Take a look at a code snippet from the Vangers: One For The Road game (click here for further details).

void uvsVanger::break_harvest(void){
  ....

  pg = Pworld -> escT[0] -> Pbunch 
    -> cycleTable[Pworld -> escT[0] -> Pbunch -> currentStage].Pgame;

  if (!pg) {
    return;
    ErrH.Abort("uvsVanger::break_harvest : don't know where to go ");
  }
  
  ....
}

PVS-Studio warning: V779 CWE-561 Unreachable code detected. It is possible that an error is present.

If an error occurs, the break_harvest function must write a message to the log. Then, the function finishes. The programmer puts the message to the log data after the return statement by accident. The debug warning does not get into the log. It's definitely better to fix such an issue. However, you can't call it a vulnerability.

Now let's take a look at the error that caused the vulnerability in iOS.

Vulnerability Description CVE-2014-1266: The SSLVerifySignedServerKeyExchange function in libsecurity_ssl/lib/sslKeyExchange.c in the Secure Transport feature in the Data Security component in Apple iOS 6.x before 6.1.6 and 7.x before 7.0.6, Apple TV 6.x before 6.0.2, and Apple OS X 10.9.x before 10.9.2 does not check the signature in a TLS Server Key Exchange message, which allows man-in-the-middle attackers to spoof SSL servers by using an arbitrary private key for the signing step or omitting the signing step.

static OSStatus
SSLVerifySignedServerKeyExchange(SSLContext *ctx, 
                                 bool isRsa, 
                                 SSLBuffer signedParams,
                                 uint8_t *signature, 
                                 UInt16 signatureLen)
{
  OSStatus err;
  ....

  if ((err = SSLHashSHA1.update(&hashCtx, &serverRandom)) != 0)
    goto fail;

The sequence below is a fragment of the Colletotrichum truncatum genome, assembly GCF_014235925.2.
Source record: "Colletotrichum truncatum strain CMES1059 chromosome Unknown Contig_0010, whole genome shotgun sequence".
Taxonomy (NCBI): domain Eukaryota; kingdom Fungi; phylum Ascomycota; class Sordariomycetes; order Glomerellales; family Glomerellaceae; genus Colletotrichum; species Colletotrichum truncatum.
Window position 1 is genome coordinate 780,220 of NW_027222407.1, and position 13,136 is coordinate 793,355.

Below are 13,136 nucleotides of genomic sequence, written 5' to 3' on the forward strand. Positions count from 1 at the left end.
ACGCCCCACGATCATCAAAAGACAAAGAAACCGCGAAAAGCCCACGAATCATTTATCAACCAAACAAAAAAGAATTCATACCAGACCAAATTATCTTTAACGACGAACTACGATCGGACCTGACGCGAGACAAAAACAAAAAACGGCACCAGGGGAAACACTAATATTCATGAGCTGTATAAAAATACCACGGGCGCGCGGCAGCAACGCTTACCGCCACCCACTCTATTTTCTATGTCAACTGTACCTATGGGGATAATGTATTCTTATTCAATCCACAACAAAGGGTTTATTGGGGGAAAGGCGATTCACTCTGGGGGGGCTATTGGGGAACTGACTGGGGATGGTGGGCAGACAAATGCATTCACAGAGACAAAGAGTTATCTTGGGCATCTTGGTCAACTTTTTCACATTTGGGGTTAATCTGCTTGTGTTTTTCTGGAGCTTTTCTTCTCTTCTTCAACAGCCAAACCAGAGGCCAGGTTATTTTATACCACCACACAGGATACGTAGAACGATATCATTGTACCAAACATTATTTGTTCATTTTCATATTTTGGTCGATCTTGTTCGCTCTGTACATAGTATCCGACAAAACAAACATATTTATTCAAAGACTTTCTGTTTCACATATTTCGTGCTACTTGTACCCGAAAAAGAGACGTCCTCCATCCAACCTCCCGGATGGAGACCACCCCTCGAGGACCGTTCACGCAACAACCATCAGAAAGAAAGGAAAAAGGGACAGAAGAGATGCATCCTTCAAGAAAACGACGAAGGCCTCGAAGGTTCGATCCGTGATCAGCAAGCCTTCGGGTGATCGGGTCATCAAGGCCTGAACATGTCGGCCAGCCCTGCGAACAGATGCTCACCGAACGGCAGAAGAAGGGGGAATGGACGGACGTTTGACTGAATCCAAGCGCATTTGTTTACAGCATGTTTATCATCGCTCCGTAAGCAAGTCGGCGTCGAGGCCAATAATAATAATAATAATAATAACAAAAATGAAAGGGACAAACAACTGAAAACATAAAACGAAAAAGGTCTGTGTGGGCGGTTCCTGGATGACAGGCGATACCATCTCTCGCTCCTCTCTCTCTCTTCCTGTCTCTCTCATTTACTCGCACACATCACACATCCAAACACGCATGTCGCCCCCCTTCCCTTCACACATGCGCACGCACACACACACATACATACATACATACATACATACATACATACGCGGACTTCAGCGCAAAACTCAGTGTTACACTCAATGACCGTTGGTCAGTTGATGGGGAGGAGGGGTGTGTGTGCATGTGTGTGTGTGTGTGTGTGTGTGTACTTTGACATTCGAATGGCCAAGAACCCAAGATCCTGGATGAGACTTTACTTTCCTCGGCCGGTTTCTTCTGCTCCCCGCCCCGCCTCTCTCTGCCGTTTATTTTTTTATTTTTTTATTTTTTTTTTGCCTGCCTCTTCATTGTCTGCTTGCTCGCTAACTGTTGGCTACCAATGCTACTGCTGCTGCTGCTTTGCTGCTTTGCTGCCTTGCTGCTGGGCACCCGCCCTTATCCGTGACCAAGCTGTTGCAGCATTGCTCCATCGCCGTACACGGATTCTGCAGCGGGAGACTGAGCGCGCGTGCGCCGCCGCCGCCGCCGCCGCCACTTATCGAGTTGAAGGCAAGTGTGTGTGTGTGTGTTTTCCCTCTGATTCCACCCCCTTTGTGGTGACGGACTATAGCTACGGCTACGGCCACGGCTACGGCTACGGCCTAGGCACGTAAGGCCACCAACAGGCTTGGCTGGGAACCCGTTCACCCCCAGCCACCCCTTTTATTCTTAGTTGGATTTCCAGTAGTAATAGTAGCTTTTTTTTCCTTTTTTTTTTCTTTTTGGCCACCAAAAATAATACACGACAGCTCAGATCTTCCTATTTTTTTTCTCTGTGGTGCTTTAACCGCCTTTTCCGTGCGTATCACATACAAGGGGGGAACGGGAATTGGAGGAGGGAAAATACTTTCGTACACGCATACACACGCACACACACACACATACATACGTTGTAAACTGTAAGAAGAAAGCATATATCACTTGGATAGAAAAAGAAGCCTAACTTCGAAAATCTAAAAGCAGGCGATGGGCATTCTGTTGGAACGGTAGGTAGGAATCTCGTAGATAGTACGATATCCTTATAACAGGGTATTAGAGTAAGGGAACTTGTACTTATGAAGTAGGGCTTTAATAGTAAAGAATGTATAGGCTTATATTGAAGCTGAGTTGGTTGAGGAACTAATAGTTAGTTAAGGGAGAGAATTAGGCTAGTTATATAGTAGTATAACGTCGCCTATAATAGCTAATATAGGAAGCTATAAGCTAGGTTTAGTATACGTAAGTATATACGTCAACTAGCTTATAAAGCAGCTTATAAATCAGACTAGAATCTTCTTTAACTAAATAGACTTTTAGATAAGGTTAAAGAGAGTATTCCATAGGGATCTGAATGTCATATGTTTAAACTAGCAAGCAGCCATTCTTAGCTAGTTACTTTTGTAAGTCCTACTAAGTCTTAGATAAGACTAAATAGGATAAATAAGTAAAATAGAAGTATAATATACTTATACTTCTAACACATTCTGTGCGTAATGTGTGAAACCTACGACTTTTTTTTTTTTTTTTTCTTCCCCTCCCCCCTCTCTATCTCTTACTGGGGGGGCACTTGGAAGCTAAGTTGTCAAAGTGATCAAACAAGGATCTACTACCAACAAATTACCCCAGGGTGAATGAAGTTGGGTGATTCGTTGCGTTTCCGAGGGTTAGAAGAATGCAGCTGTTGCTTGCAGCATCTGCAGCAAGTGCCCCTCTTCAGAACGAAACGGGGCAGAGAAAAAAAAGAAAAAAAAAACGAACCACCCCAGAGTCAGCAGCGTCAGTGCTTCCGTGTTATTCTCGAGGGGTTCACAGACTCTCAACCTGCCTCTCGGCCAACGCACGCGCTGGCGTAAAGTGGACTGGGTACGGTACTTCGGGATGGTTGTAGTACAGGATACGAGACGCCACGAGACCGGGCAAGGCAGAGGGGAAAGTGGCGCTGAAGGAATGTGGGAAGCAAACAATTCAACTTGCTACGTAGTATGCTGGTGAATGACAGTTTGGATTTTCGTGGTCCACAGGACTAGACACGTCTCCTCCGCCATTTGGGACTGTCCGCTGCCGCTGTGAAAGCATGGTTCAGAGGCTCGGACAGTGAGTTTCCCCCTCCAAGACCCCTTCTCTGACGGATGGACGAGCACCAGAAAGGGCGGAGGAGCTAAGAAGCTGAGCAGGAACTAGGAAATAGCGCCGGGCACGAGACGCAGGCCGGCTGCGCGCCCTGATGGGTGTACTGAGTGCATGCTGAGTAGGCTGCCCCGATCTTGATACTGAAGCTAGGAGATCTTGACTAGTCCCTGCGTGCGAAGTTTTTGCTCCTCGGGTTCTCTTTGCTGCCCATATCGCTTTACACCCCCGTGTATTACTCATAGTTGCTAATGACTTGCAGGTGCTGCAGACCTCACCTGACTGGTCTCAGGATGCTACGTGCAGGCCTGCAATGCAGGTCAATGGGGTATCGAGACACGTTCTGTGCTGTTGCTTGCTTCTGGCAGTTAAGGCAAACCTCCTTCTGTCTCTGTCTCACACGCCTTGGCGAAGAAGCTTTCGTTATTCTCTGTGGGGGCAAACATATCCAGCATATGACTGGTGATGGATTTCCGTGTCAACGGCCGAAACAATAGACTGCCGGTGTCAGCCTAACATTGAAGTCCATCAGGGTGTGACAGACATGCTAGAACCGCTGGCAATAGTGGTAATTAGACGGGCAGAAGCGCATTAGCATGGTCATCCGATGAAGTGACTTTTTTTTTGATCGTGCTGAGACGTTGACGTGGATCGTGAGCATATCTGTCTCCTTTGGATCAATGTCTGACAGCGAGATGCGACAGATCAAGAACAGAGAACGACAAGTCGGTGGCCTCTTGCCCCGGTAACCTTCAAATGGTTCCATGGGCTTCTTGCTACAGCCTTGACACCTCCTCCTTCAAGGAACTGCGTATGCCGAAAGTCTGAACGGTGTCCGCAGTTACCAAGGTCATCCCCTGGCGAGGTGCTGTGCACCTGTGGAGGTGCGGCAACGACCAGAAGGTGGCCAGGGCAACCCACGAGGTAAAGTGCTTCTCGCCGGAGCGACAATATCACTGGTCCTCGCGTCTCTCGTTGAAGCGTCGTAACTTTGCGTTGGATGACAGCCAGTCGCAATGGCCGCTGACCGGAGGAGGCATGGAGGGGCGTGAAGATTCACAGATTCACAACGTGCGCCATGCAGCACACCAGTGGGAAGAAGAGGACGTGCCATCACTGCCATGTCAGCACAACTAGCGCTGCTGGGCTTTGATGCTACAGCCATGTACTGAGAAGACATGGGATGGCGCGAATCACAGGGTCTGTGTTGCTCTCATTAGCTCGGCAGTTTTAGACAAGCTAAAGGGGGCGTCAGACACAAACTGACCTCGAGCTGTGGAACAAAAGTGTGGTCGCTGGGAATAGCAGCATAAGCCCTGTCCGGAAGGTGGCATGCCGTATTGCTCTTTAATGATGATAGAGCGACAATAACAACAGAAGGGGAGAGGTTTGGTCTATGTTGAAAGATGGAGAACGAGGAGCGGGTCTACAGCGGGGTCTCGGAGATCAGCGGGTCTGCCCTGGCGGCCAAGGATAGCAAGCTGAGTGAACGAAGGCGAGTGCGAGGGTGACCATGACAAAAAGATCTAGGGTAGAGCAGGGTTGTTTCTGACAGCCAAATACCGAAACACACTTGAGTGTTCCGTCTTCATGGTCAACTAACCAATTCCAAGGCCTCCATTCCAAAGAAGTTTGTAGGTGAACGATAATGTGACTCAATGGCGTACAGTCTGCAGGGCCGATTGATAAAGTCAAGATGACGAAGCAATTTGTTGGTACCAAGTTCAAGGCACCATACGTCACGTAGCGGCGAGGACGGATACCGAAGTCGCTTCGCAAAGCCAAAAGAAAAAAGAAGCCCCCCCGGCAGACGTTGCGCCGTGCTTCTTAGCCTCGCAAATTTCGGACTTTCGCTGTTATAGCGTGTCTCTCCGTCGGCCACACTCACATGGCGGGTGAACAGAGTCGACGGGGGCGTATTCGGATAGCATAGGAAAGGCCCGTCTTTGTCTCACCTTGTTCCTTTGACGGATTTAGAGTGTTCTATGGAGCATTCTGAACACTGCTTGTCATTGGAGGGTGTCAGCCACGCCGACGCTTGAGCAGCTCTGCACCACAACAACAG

if ((err = SSLHashSHA1.update(&hashCtx, &signedParams)) != 0)
    goto fail;
    goto fail;
  if ((err = SSLHashSHA1.final(&hashCtx, &hashOut)) != 0)
    goto fail;
  ....

fail:
  SSLFreeBuffer(&signedHashes);
  SSLFreeBuffer(&hashCtx);
  return err;
}

Please note that PVS-Studio issues the same warning: V779 CWE-561 Unreachable code detected. It is possible that an error is present.

The double goto made a part of the code unreachable. Even if the err variable is null, the transition to the fail label occurs. That's why, a signature verification does not happen. The function returns 0, which indicates that the problem is not in the signature. Then, the program gets the server key, even if there are problems with the signature. This key encrypts data during transmission.

So, here the same potential vulnerability turns out to be a critical vulnerability.

Conclusion. It's clear that such error in a game is non-fatal in terms of security. But it may become fatal. Therefore, don't try to guess whether an error is dangerous. It's always better to fix a bug.

SAST: in search of vulnerabilities and potential vulnerabilities

There are two types of SAST tools.

Analyzers of the first type search for known vulnerabilities. They operate pretty much like antivirus software. Such analyzers detect common vulnerabilities (CVE) in code fragments.

Some old libraries may contain a known vulnerability. If a programmer used such a library, an analyzer would find a vulnerability. Database search tools almost do not issue false positives. However, they can't find errors in new code (zero-day vulnerabilities).

Analyzers of the second type search for zero-day vulnerabilities. Suppose an application contains a hidden error. If a hacker finds such a bug, they may create a new vulnerability.

Analyzers of the second type detect errors that are likely to cause a vulnerability. CWE provides a large list of such error patterns. Many analyzer developers use CWE as a guide.

The PVS-Studio analyzer is a SAST tool of the second type. It can classify warnings according to CWE. In other words, PVS-Studio prevents zero-day vulnerabilities.